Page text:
New Horizons sends back best picture yet of Ultima Thule

The best view yet of Ultima Thule, captured when NASA’s New Horizons probe was about seven minutes from closest approach on 1 January. Image: NASA/Johns Hopkins University Applied Physics Laboratory/Southwest Research Institute

Ultima Thule, the Kuiper Belt body a billion miles past Pluto that NASA’s New Horizons probe encountered on New Year’s Day, is coming into much sharper focus in the highest resolution view yet received, a image that shows “intriguing light and dark pattern of unknown origin.”

“This new image is starting to reveal differences in the geologic character of the two lobes of Ultima Thule, and is presenting us with new mysteries as well,” said Alan Stern, the New Horizons principal investigator. “Over the next month there will be better colour and better resolution images that we hope will help unravel the many mysteries of Ultima Thule.”

The latest image was captured on 1 January when New Horizons was 6,700 kilometres (4,200 miles) from its target and just seven minutes before the moment of closest approach. Taken by the spacecraft’s wide-angle Multicolour Visible Imaging Camera, or MVIC, surface features 135 metres (440 feet) across could be distinguished.

“The oblique lighting of this image reveals new topographic details along the day/night boundary, or terminator, near the top,” the Applied Physics Laboratory at Johns Hopkins University said in a photo description.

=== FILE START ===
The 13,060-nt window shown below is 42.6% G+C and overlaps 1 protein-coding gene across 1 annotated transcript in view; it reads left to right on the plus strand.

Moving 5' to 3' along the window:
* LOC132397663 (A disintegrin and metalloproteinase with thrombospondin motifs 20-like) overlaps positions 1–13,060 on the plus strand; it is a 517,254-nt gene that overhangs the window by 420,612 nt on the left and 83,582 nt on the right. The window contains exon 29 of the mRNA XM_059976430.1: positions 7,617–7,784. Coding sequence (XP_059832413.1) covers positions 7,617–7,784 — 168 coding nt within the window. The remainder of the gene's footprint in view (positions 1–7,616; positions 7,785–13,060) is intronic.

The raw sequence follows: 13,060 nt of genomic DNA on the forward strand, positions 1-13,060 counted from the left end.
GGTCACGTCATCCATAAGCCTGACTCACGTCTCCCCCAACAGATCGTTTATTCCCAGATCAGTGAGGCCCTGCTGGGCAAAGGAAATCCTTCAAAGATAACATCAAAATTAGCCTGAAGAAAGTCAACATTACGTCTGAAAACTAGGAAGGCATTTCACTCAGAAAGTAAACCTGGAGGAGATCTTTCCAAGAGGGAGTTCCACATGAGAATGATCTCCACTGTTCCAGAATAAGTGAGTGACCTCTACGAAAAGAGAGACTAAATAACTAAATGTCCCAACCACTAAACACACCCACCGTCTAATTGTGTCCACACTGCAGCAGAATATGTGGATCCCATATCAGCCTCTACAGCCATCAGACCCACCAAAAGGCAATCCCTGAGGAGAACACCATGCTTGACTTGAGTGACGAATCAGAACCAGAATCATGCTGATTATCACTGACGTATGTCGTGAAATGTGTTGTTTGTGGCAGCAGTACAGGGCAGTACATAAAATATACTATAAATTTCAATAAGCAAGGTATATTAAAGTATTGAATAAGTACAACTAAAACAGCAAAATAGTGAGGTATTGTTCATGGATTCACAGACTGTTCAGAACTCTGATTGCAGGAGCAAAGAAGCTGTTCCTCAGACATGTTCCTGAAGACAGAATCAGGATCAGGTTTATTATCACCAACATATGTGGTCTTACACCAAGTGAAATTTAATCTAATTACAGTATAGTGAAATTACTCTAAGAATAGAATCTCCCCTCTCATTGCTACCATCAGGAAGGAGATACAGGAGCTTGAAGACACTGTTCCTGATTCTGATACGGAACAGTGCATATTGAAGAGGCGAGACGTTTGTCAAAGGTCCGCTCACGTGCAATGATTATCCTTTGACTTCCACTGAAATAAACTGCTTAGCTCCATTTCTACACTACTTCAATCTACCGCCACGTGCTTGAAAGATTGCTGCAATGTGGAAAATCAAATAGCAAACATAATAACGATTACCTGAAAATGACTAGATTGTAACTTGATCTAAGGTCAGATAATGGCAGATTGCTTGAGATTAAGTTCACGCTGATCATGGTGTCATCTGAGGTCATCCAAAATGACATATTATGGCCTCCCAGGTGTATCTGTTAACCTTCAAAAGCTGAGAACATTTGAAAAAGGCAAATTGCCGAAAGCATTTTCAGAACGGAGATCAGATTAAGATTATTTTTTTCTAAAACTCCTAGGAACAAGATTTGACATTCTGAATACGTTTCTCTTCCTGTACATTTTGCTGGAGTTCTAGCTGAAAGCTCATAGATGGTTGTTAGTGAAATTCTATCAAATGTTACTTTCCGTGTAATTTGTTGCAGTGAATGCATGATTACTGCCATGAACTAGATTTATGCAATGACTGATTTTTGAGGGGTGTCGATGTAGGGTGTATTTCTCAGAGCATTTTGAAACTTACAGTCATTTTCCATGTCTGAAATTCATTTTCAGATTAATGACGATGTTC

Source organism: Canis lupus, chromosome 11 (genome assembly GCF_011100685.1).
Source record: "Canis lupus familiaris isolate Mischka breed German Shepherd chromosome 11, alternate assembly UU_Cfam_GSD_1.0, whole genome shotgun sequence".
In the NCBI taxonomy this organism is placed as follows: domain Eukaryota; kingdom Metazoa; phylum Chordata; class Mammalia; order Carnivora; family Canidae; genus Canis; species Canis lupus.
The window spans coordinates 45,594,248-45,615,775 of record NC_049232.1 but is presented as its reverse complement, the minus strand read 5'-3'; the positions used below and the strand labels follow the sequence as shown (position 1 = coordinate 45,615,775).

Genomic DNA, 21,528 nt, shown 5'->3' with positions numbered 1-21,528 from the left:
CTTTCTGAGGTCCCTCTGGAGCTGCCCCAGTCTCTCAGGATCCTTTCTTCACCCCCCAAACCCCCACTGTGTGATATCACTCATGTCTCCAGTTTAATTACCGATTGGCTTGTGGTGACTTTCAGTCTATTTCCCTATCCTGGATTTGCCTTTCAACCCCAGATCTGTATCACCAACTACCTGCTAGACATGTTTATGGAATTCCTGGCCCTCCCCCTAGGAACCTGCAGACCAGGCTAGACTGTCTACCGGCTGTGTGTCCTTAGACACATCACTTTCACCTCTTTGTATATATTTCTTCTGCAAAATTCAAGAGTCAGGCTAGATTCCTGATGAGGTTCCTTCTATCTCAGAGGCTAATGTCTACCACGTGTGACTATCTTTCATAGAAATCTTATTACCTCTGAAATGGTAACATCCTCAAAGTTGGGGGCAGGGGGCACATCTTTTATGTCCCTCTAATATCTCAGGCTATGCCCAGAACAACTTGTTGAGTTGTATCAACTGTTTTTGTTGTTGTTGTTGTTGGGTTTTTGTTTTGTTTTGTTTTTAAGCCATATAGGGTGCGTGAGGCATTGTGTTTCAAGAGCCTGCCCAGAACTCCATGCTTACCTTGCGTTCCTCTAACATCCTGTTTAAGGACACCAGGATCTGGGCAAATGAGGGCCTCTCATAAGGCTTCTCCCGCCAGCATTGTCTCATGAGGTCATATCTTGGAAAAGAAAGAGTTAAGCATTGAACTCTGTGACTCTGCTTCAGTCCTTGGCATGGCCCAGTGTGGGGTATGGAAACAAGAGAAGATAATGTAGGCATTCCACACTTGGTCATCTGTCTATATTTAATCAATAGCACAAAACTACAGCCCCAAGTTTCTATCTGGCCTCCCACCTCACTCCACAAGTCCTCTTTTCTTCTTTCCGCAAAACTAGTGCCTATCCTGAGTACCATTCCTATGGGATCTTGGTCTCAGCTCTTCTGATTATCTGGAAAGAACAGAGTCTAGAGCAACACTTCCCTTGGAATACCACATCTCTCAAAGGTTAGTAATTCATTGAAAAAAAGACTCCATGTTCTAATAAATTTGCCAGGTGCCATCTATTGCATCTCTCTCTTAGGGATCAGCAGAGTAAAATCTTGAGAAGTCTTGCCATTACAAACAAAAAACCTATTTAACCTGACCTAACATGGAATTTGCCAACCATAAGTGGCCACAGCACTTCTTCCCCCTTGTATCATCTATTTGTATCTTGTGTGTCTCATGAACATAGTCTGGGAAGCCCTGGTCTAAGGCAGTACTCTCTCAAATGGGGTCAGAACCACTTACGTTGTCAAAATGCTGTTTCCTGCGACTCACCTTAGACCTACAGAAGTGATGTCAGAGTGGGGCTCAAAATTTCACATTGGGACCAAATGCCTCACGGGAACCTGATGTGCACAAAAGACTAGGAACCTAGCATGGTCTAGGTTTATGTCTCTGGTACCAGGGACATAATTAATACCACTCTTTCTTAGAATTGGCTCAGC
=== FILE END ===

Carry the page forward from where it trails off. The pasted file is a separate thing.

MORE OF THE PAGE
“These details include numerous small pits up to about 0.7 kilometres (0.4 miles) in diameter. The large circular feature, about 7 kilometres (4 miles) across, on the smaller of the two lobes, also appears to be a deep depression. Not clear is whether these pits are impact craters or features resulting from other processes, such as ‘collapse pits’ or the ancient venting of volatile materials.”

Because of New Horizons’ enormous distance from Earth – as of this writing, 6.64 billion kilometres (4.13 billion miles) – it takes radio signals six hours and nine minutes to cross the gulf to the inner solar system. Given the probe’s relatively low-power radio system, it will take about 20 months to downlink all the images and other data collected during the New Year’s Day flyby.